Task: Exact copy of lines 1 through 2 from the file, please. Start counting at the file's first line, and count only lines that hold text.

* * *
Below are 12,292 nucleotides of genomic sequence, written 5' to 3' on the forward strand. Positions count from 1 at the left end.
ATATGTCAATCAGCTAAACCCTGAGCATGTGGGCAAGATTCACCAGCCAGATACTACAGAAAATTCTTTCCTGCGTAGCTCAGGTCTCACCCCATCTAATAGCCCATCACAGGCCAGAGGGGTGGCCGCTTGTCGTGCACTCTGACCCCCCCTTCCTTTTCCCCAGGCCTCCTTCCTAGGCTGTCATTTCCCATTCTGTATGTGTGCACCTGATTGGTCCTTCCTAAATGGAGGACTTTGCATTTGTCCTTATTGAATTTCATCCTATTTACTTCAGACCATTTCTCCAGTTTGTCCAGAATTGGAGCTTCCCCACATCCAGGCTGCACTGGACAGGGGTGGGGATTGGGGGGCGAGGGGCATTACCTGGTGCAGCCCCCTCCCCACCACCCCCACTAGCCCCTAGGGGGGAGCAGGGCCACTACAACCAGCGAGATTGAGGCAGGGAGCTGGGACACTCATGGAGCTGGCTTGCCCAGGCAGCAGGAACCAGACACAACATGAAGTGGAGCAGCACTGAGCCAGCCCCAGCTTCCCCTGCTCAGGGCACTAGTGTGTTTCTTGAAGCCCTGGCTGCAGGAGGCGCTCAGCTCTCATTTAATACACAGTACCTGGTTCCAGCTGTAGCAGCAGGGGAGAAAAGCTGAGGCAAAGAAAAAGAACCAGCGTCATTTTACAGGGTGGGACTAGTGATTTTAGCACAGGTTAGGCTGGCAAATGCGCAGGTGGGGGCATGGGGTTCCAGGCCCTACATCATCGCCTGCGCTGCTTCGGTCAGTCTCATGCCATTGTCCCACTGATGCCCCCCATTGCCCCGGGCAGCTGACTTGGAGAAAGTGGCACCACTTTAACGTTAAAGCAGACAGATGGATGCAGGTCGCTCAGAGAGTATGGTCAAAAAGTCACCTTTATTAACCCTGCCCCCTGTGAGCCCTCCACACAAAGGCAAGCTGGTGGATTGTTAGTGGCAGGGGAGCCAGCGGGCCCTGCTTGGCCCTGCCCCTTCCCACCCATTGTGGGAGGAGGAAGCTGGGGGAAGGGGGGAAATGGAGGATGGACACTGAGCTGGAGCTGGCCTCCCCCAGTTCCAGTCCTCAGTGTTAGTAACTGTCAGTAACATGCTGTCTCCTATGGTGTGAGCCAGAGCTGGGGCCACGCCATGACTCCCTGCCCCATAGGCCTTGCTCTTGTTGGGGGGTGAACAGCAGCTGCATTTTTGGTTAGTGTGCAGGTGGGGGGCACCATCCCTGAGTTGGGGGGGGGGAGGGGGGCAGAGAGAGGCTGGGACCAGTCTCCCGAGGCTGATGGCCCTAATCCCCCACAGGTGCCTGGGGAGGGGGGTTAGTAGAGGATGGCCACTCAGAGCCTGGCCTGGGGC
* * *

Below are 12,292 nucleotides of genomic sequence, written 5' to 3' on the forward strand. Positions count from 1 at the left end.
ATATGTCAATCAGCTAAACCCTGAGCATGTGGGCAAGATTCACCAGCCAGATACTACAGAAAATTCTTTCCTGCGTAGCTCAGGTCTCACCCCATCTAATAGCCCATCACAGGCCAGAGGGGTGGCCGCTTGTCGTGCACTCTGACCCCCCCTTCCTTTTCCCCAGGCCTCCTTCCTAGGCTGTCATTTCCCATTCTGTATGTGTGCACCTGATTGGTCCTTCCTAAATGGAGGACTTTGCATTTGTCCTTATTGAATTTCATCCTATTTACTTCAGACCATTTCTCCAGTTTGTCCAGAATTGGAGCTTCCCCACATCCAGGCTGCACTGGACAGGGGTGGGGATTGGGGGGCGAGGGGCATTACCTGGTGCAGCCCCCTCCCCACCACCCCCACTAGCCCCTAGGGGGGAGCAGGGCCACTACAACCAGCGAGATTGAGGCAGGGAGCTGGGACACTCATGGAGCTGGCTTGCCCAGGCAGCAGGAACCAGACACAACATGAAGTGGAGCAGCACTGAGCCAGCCCCAGCTTCCCCTGCTCAGGGCACTAGTGTGTTTCTTGAAGCCCTGGCTGCAGGAGGCGCTCAGCTCTCATTTAATACACAGTACCTGGTTCCAGCTGTAGCAGCAGGGGAGAAAAGCTGAGGCAAAGAAAAAGAACCAGCGTCATTTTACAGGGTGGGACTAGTGATTTTAGCACAGGTTAGGCTGGCAAATGCGCAGGTGGGGGCATGGGGTTCCAGGCCCTACATCATCGCCTGCGCTGCTTCGGTCAGTCTCATGCCATTGTCCCACTGATGCCCCCCATTGCCCCGGGCAGCTGACTTGGAGAAAGTGGCACCACTTTAACGTTAAAGCAGACAGATGGATGCAGGTCGCTCAGAGAGTATGGTCAAAAAGTCACCTTTATTAACCCTGCCCCCTGTGAGCCCTCCACACAAAGGCAAGCTGGTGGATTGTTAGTGGCAGGGGAGCCAGCGGGCCCTGCTTGGCCCTGCCCCTTCCCACCCATTGTGGGAGGAGGAAGCTGGGGGAAGGGGGGAAATGGAGGATGGACACTGAGCTGGAGCTGGCCTCCCCCAGTTCCAGTCCTCAGTGTTAGTAACTGTCAGTAACATGCTGTCTCCTATGGTGTGAGCCAGAGCTGGGGCCACGCCATGACTCCCTGCCCCATAGGCCTTGCTCTTGTTGGGGGGTGAACAGCAGCTGCATTTTTGGTTAGTGTGCAGGTGGGGGGCACCATCCCTGAGTTGGGGGGGGGGAGGGGGGCAGAGAGAGGCTGGGACCAGTCTCCCGAGGCTGATGGCCCTAATCCCCCACAGGTGCCTGGGGAGGGGGGTTAGTAGAGGATGGCCACTCAGAGCCTGGCCTGGGGC